Many of you posted nice comments on our Facebook posts and our blogs. We don’t argue it; we are very ‘lucky bastards’ to be able to travel to the Philippines just for holidays and fun. We really consider ourselves privileged to be able to enjoy all the beautiful places here. We like the Filipino atmosphere a lot, it’s relaxed and easy going, and for Steven as a diver also the underwater world is amazing, with lot’s of exceptional aquatic life.
But travelling around Cebu Island, we also see some other sides of this paradise. After our boat transfer from Malapascua to Maya pier, one of the waitresses from the hotel joined us for part of our car trip, because she had to take care of some paperwork on the main island. We started talking and discovered that she is a mother of 4 children and a 5th is on its way. She is working full-time in the restaurant, her husband is working full time as a tourist guide. They work six days a week ten hours a day on average. Whilst one is working, the other is taking care of the children. They see each other a couple of hours at night. They are happy because the resorts are paying them the minimum wage: three hundred pesos, which is six euro a day. Three hundred pesos is what we paid for the grilled squid we ate the night before, and which we thought was a real bargain.
While driving across the island we see a lot of wooden houses, with wood or corrugated iron as a roof, no running water, many of them have been repaired multiple times after one of the many devastating typhoons. Very young children are playing in dirt piles next to their homes. People burn dead leaves as well as their thrash at the side of the road. When we hire a tricycle with driver to go for dinner in Panagsama beach from our resort we walk through the town to find a place to eat, the roads are muddy because it has been raining, young children are selling souvenirs to tourist at nine pm and there are dozens of one square metre shops that sell almost everything: cigarettes, beer, cookies, chips… etc. At each counter there are moms in a couch with their children sleeping or helping in the store. It’s a very different world than the one we live in.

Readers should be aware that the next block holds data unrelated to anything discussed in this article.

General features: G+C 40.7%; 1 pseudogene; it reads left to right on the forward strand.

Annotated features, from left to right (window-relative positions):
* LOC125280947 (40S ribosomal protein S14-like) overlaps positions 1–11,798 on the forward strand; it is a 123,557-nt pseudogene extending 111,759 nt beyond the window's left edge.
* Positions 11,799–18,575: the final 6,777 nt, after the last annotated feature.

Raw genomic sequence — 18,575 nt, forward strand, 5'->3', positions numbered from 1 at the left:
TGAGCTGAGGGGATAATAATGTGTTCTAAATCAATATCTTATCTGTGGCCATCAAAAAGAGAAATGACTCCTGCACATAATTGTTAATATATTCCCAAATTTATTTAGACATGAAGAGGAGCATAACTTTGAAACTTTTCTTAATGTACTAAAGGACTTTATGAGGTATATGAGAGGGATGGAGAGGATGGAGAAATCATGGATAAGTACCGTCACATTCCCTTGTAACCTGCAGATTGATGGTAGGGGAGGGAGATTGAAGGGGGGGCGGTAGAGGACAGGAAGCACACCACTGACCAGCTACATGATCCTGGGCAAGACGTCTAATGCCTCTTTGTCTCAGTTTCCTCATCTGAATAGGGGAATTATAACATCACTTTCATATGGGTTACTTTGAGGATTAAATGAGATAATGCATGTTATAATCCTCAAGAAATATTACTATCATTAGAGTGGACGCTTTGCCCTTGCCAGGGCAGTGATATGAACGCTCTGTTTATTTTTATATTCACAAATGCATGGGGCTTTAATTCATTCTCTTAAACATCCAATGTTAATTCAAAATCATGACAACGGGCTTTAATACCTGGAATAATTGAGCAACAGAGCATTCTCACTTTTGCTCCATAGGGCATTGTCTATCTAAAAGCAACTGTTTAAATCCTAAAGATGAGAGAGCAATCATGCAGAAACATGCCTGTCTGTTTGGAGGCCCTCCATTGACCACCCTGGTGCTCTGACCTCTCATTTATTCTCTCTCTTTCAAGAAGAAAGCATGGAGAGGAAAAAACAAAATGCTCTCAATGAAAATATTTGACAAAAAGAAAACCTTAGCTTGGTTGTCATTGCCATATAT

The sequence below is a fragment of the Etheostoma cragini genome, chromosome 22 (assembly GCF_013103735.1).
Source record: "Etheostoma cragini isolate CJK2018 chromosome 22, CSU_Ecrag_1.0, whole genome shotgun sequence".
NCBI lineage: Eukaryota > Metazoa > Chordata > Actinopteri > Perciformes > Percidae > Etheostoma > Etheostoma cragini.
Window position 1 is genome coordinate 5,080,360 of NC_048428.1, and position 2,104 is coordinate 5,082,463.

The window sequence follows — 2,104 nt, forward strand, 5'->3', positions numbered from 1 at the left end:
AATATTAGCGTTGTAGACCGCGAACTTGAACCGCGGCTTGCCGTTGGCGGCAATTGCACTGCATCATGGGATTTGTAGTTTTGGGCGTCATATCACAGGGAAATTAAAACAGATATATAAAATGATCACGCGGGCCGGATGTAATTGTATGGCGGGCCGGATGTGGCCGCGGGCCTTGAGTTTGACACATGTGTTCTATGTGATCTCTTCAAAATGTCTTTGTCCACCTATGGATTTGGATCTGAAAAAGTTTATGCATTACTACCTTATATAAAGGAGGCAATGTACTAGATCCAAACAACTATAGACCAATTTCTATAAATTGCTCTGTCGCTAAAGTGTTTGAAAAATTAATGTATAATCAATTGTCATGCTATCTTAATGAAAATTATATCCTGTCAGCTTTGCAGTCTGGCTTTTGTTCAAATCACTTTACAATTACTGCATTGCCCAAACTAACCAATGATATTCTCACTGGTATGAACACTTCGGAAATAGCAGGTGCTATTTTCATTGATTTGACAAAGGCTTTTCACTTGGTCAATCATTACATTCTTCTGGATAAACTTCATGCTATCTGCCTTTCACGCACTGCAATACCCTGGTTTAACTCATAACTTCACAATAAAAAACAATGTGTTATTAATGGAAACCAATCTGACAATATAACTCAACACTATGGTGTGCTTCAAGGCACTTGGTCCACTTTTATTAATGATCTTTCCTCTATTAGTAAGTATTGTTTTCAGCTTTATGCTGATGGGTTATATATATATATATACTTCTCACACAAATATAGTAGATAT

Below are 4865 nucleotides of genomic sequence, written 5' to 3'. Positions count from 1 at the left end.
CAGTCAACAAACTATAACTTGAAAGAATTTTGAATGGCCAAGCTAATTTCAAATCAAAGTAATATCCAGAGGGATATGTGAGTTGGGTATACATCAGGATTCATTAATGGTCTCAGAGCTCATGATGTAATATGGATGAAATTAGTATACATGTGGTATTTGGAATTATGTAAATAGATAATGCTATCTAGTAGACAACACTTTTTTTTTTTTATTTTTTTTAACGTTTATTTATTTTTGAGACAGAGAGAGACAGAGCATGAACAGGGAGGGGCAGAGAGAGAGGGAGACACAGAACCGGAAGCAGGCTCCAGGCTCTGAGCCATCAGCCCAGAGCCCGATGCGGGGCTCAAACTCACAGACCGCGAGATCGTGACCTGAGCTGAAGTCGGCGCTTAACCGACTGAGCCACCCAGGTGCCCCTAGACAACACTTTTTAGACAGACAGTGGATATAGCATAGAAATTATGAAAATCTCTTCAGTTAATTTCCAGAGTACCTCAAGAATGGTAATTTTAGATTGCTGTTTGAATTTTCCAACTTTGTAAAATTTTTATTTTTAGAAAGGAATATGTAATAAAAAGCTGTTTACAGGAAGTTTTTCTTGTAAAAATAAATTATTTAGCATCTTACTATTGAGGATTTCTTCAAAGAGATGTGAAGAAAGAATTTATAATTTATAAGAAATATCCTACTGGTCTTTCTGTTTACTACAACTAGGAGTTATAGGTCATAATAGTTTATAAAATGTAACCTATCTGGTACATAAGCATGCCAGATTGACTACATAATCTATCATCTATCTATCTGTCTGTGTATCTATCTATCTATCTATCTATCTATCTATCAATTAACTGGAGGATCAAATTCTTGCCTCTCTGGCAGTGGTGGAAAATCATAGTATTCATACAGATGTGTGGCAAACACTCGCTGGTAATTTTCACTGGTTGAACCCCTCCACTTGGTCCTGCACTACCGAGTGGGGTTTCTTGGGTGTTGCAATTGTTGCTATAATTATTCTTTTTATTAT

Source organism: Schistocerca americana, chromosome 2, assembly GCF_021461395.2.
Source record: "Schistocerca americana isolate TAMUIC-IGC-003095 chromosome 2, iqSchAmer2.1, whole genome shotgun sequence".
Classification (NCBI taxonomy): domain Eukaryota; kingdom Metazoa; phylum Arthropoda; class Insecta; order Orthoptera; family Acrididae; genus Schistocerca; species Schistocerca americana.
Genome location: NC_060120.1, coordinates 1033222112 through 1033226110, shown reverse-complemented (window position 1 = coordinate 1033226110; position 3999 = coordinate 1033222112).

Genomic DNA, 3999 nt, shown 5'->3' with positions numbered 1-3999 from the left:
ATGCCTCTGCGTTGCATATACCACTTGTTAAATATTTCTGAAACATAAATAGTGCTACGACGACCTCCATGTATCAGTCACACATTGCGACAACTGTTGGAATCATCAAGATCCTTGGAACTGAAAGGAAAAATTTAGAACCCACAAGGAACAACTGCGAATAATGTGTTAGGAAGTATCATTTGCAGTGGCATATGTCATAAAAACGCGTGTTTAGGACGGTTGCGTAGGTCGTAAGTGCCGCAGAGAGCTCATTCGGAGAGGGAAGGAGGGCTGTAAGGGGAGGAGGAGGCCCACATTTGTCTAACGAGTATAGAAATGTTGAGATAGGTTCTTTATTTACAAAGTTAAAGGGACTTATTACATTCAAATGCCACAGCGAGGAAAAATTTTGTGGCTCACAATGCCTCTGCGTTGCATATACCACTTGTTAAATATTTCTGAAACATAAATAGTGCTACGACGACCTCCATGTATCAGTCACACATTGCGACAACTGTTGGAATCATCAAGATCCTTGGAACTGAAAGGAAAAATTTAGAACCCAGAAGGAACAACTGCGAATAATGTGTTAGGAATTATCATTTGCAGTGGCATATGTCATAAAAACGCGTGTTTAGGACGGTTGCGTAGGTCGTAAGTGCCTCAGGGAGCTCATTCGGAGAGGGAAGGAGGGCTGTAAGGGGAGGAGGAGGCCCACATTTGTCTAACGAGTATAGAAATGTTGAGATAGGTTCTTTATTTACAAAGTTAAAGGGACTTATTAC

Recycling, less plastic, clean air, clean water, a healthy environment it’s not of any concern to the people that live here. Being here, I do understand that! Whilst walking here and seeing with my own eyes how poor these people are. These people have other concerns, steady work and an income to feed themselves and their kids is the number one priority. More and better basic infrastructure, better roads…
At this moment I’m even more convinced the better half of the world has a big responsibility in all of this and also needs to bring solutions to globally change this situation. I’m also convinced that we shouldn’t wait for our governments to act, and do something. That’s why we started refusing plastic bags, straws, refill our water bottles, and don’t go to Oslob (we have been thinking about it though) where they feed the whale sharks to attract tourists. We want to teach the people that they shouldn’t drop their values and should destroy their country and marine life for tourists, because in the longer run it will pay of, and I’m sure that over time more and more people will support this idea’s.
All of this makes us realize even more how lucky we all are. Being born in Europe means that from birth we have been given much better “cards” in life, so in that sense you are right we are lucky bastards, VERY lucky bastards.